TitleThe spatial distribution of lead in urban residential soil and correlations with urban land cover of Balitmore, Maryland
NameSchwarz, Kirsten (author), Pickett, Steward (chair), Lathrop, Richard (co-chair), Weathers, Kathleen (internal member), McCay, Bonnie (internal member), Pouyat, Richard (outside member), Cadenasso, Mary (outside member), Rutgers University, Graduate School - New Brunswick,
SubjectEcology and Evolution,
DescriptionLead contamination of the urban environment is not a new phenomenon. A great deal of research has focused on the health effects of lead-based paint. Less attention, however, has been given to the potential problem of soil contaminated with lead from the past use of lead-containing products such as lead-based paint and leaded gasoline. Identifying areas of high contamination is necessary in order to prioritize soil remediation and public health efforts. This requires a comprehensive understanding of a highly heterogeneous and dynamic system.
This research addresses whether land use or land cover is a better predictor of lead concentrations in soil. Specifically, this research addresses whether landscape features, including trees, lawns, buildings, and roads, can be used to predict lead concentrations in soil. Through a method of rapid assessment of soil lead concentrations, I gathered spatially explicit data from urban residential yards to generate several models that predict the spatial distribution of lead in soil. Using the results of these models, potential inequities associated with the modeled spatial distribution of lead in soil and socio-demographic features were explored.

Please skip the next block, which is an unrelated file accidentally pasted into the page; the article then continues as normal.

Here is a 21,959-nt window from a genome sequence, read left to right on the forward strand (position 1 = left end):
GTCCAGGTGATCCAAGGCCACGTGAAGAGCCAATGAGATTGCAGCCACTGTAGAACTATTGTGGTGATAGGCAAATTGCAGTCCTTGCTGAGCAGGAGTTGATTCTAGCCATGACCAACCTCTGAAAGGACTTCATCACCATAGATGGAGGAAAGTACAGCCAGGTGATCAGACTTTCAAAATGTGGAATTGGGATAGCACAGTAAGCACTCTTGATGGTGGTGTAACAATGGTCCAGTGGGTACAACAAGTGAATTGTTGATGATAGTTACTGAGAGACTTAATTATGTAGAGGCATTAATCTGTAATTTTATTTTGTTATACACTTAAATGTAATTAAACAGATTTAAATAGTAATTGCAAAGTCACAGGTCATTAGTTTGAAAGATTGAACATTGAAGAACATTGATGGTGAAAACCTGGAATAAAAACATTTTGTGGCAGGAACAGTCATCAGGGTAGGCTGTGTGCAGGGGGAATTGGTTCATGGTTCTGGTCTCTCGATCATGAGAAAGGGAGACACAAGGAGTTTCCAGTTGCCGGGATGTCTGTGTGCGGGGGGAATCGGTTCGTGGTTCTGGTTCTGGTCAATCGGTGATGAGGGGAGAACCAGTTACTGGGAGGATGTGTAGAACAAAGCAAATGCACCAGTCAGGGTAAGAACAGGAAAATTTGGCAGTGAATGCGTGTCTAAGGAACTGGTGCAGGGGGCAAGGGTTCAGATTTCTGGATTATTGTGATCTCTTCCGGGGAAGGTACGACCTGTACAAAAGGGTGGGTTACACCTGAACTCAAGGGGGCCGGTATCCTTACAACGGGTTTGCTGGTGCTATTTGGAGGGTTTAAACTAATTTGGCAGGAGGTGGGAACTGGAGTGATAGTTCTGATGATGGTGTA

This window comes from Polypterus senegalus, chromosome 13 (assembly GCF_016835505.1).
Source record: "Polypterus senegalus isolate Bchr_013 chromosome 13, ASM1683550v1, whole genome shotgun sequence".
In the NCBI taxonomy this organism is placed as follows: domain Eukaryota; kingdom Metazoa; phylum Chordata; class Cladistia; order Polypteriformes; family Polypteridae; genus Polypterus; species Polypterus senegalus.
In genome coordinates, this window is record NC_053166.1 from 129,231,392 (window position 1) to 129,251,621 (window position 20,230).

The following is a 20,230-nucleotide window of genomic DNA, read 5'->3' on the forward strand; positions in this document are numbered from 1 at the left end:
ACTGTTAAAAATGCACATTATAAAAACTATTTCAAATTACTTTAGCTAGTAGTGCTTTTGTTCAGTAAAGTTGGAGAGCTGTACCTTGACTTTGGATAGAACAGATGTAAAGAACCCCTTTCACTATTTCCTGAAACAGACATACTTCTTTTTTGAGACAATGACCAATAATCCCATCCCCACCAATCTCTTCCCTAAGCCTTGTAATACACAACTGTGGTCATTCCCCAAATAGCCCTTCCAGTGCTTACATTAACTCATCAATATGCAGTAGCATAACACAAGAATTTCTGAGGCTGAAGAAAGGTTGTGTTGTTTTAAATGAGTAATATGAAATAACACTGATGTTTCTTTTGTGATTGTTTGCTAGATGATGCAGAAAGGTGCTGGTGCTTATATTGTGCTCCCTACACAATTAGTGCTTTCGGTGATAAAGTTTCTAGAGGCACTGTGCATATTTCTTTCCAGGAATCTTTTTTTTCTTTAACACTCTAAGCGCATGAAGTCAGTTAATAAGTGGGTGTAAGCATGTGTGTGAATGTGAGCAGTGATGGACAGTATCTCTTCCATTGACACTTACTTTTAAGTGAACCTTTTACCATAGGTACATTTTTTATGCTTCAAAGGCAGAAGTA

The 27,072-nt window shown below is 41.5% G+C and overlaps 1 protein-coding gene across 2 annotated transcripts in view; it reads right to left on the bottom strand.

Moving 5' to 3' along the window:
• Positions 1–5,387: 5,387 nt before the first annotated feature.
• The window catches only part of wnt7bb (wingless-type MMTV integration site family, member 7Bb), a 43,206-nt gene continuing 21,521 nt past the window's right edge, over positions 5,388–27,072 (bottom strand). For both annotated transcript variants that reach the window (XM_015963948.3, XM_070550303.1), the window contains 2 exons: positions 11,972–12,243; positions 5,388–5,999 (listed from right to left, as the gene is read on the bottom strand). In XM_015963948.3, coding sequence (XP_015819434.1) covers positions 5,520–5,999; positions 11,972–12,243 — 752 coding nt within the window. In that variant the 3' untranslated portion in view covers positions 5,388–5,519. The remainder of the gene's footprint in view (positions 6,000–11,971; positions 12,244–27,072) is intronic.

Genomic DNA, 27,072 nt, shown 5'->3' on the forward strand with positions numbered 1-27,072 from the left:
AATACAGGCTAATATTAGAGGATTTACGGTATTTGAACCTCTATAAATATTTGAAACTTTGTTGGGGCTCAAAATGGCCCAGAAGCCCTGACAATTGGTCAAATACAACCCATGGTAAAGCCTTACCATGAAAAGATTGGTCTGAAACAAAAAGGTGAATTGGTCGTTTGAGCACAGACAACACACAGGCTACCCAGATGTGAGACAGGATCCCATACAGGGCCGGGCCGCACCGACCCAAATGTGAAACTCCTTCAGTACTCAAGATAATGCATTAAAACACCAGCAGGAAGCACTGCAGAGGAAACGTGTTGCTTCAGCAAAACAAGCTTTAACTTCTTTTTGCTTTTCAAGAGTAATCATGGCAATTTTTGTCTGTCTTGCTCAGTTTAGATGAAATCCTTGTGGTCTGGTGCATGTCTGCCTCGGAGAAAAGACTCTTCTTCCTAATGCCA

The results of this study suggest that the distribution of lead in urban residential soils is more closely correlated with features of urban land cover compared to metrics of land use. Specifically, the spatial distribution of lead in urban residential soils is strongly influenced by three factors: housing age, distance to the major road networks, and distance to built structures. Through the comparison of various spatial models, this research demonstrates that a greater amount of variation in the data is explained by machine learning techniques compared to traditional modeling techniques. In addition, important correlations between the modeled distribution of lead in soil and socio-demographic features such as race and poverty have been identified. Specifically, a greater amount of soil contamination is predicted to be present in high poverty areas.
This research contributes to the growing field of urban ecology by advancing our knowledge of how spatial heterogeneity affects the distribution of a critical pollutant in urban systems. This work also tests the suitability of using land cover as a predictive ecological variable.
NoteIncludes bibliographical references
Noteby Kirsten Schwarz
CollectionGraduate School - New Brunswick Electronic Theses and Dissertations
Organization NameRutgers, The State University of New Jersey
RightsThe author owns the copyright to this work.